A gritty drama that makes Netflix look good to me again! I’ve been let down by some of their recent series passed off a
Wagner Moura, Boyd Holbrook, Pedro Pascal
Andrés Baiz, Josef Kubota Wladyka, Gerardo Naranjo, Fernando Coimbra, Guillermo Navarro, José Padilha, Batan Silva
Carlo Bernard, Chris Brancato, Doug Miro, Paul Eckstein, Andrew Black, Dana Ledoux Miller, T.J. Brady, Samir Mehta, Dana Calvo, Nick Schenk, Steve Lightfoot, Allison Abner, Zach Calig Curtis Gwinn, Gideon Yago
Biography, Crime, Drama
(5 / 5)
s the next best thing. They really aren’t. But Narcos is amazing. It’s a biographical series about the Columbian drug lord Pablo Escobar. Wagner Moura (Escobar) gives a creepy and moody portrayal of the drug kingpin. With Escobar, the stories are so much more than just thug life. He has an almost monotone way of speaking that doesn’t change one but when he’s ordering death to a man, woman, or child. He is selective however and seems to feel his selection of kills are more sensible than those of his enemies and of the DEA. There are rich views of Colombia: the streets and landscapes. Some of the best stuff to look at is the architecture. This series leaves nothing to be desired by the eyes. Like the classic Godfather film, we learn about the different levels of the cartel. The “Sicario” has a special place as the hitman and there are two mean that live very closely to Escobar, advising him of threats and relevant news. Part of the fun of this series is seeing the inner workings of this Columbian drug cartel. Escobar never gets to be President but his influence through the sale of cocaine produces so much money, he states at one point he can’t do anything with it.
I should warn potential viewers that the series is about 80% in Spanish with subtitles. Hopefully, like me, you don’t mind that and in fact think it adds flavor. In the same breath, this is a violent show at times as would be expected of a mafia drug lord show. For example, informants are tortured. It’s high suspense in many episodes as you wait the cat and mouse chases out, wondering who’ll make it and who’ll be killed. There are a lot of surprises here.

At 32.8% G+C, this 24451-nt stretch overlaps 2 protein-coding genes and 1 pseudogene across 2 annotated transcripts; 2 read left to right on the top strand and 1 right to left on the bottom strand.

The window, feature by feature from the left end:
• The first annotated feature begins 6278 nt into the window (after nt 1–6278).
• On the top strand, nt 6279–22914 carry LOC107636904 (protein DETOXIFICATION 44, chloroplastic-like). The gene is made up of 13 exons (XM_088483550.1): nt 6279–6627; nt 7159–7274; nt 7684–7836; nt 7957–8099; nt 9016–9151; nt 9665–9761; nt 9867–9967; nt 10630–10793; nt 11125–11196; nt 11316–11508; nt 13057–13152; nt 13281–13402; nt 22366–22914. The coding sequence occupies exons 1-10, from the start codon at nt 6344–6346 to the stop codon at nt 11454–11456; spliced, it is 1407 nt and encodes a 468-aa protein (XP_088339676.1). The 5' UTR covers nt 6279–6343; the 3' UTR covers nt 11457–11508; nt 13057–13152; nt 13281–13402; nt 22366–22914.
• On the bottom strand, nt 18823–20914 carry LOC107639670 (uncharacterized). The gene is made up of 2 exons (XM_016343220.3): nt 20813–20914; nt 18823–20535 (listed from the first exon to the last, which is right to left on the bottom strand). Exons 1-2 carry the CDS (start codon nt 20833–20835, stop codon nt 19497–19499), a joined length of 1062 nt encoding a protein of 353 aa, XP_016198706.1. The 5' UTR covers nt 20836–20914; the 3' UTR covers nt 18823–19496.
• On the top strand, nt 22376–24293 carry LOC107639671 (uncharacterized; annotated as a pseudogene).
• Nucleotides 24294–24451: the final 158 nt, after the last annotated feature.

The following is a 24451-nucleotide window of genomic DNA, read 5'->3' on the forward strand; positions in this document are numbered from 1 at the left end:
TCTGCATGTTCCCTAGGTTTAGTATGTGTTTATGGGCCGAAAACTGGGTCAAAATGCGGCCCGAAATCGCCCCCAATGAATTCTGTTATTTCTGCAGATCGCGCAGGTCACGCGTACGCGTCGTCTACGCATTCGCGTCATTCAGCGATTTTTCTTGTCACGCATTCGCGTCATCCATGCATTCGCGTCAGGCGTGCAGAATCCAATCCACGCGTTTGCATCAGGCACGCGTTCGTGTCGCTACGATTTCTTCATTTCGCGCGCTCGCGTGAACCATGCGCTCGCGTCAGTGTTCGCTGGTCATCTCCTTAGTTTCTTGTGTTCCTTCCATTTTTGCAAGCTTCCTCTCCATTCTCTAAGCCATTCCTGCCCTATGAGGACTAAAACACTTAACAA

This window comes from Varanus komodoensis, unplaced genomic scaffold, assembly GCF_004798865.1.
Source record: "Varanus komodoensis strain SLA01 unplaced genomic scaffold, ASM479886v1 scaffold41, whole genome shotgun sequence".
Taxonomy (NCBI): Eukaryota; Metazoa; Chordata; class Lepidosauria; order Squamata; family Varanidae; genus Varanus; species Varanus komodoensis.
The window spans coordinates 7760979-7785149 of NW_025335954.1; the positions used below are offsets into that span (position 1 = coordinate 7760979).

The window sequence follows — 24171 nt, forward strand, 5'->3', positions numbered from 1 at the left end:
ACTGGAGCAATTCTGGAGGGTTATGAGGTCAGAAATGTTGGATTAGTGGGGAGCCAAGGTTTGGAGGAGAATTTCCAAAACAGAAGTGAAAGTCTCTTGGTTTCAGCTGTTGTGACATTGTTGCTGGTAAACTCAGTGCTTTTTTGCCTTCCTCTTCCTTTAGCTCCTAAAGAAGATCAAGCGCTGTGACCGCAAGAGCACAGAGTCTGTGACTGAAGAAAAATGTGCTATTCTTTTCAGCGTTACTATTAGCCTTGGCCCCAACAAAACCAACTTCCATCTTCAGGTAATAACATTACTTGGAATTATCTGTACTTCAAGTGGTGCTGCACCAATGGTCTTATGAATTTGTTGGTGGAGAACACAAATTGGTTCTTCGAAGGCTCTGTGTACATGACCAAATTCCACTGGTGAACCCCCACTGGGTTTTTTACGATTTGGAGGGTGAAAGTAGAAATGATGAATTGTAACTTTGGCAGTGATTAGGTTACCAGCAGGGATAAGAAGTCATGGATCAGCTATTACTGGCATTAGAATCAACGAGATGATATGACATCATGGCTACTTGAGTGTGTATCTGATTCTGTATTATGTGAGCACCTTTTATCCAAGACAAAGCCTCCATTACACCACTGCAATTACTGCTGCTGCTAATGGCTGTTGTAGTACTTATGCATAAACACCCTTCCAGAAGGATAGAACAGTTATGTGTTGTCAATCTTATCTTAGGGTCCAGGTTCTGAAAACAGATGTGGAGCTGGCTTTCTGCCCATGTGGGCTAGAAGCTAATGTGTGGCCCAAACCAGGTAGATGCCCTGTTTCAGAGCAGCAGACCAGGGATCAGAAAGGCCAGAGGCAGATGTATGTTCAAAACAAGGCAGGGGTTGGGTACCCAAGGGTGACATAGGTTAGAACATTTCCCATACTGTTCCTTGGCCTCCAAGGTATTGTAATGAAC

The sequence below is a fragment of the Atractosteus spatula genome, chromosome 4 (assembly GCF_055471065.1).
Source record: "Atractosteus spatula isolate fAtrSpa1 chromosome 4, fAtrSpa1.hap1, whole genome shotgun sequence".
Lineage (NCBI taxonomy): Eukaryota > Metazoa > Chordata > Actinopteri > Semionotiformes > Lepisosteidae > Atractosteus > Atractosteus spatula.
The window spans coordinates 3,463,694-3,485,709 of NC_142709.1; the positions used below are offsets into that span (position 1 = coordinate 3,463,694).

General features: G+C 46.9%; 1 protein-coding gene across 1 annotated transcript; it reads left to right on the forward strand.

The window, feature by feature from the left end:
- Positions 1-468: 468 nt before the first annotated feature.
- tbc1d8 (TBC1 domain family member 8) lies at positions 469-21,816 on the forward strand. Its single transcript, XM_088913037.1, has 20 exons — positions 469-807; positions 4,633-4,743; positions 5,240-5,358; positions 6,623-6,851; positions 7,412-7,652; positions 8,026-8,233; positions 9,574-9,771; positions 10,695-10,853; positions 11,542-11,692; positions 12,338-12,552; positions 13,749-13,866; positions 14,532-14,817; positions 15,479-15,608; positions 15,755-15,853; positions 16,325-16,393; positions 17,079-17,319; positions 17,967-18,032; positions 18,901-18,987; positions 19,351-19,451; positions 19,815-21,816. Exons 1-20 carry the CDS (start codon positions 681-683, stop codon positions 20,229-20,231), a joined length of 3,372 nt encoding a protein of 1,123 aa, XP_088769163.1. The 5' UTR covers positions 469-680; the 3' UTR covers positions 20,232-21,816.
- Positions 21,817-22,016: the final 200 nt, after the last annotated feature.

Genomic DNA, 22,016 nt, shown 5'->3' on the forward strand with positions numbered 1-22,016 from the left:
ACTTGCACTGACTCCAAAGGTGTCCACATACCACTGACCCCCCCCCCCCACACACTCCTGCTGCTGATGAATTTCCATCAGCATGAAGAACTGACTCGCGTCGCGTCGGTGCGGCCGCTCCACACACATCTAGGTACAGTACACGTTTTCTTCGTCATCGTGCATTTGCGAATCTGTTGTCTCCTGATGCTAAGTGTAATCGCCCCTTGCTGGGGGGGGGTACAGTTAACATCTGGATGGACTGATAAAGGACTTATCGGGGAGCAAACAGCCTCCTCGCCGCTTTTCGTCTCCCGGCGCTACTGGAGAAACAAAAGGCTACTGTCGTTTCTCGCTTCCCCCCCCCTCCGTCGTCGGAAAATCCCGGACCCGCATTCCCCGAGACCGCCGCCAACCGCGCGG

The woman who plays Escobar’s wife Tata (Pauline Gaitan) is a character study in greed and denial. She is aware of all the corruption but accepts it because she has “so many nice things.” She believes she could never have such things were it not for Pablo’s drug empire. Some might label Escobar a psychopathic murderer but others see him differently. I’ll give him this: not everyone can bring down the hammer on enemies like he does. What’s more, there seems to be a semblance of order to the way he conducts business. Something to remember is that this is a real man. He did these things. Moura does a great job at being chilling to the bone. Even though by his own admission he looks nothing like Escobar, after a few episodes, you’ll believe he and Escobar are one.
I’m nearly through the second season and have opted to not include spoilers in this review. There are currently 40 episodes listed on IMDB. Perhaps when I am finished I can write about it at greater length. This is a remarkably good series on Netflix. If they keep producing series like this, I’ll be sure to keep my subscription. For a crime drama bio series about a drug lord’s rise (and fall?) this is an amazing piece of work that should not fade over time. Sound interesting? I highly recommend it to you.